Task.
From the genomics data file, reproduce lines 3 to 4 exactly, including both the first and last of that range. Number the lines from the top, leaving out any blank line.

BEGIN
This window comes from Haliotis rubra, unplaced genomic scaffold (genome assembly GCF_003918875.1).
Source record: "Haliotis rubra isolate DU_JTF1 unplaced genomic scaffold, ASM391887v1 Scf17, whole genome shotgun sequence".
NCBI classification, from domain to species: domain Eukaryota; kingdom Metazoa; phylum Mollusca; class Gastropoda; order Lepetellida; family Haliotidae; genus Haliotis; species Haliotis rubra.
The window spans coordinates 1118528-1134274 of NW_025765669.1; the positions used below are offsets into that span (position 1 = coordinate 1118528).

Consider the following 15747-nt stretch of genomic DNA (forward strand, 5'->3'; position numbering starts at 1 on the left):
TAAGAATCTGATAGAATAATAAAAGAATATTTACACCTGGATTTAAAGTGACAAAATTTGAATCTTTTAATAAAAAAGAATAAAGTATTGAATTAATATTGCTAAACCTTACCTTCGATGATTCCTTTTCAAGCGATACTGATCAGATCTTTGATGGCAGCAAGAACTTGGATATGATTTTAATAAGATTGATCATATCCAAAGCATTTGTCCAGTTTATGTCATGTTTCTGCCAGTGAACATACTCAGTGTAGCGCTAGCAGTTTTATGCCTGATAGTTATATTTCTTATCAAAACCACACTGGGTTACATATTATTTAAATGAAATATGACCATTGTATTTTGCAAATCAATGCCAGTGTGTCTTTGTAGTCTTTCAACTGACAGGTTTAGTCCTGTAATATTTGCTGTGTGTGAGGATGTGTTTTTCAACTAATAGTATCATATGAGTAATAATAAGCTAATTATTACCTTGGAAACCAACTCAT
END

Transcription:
NCBI classification, from domain to species: domain Eukaryota; kingdom Metazoa; phylum Mollusca; class Gastropoda; order Lepetellida; family Haliotidae; genus Haliotis; species Haliotis rubra.
The window spans coordinates 1118528-1134274 of NW_025765669.1; the positions used below are offsets into that span (position 1 = coordinate 1118528).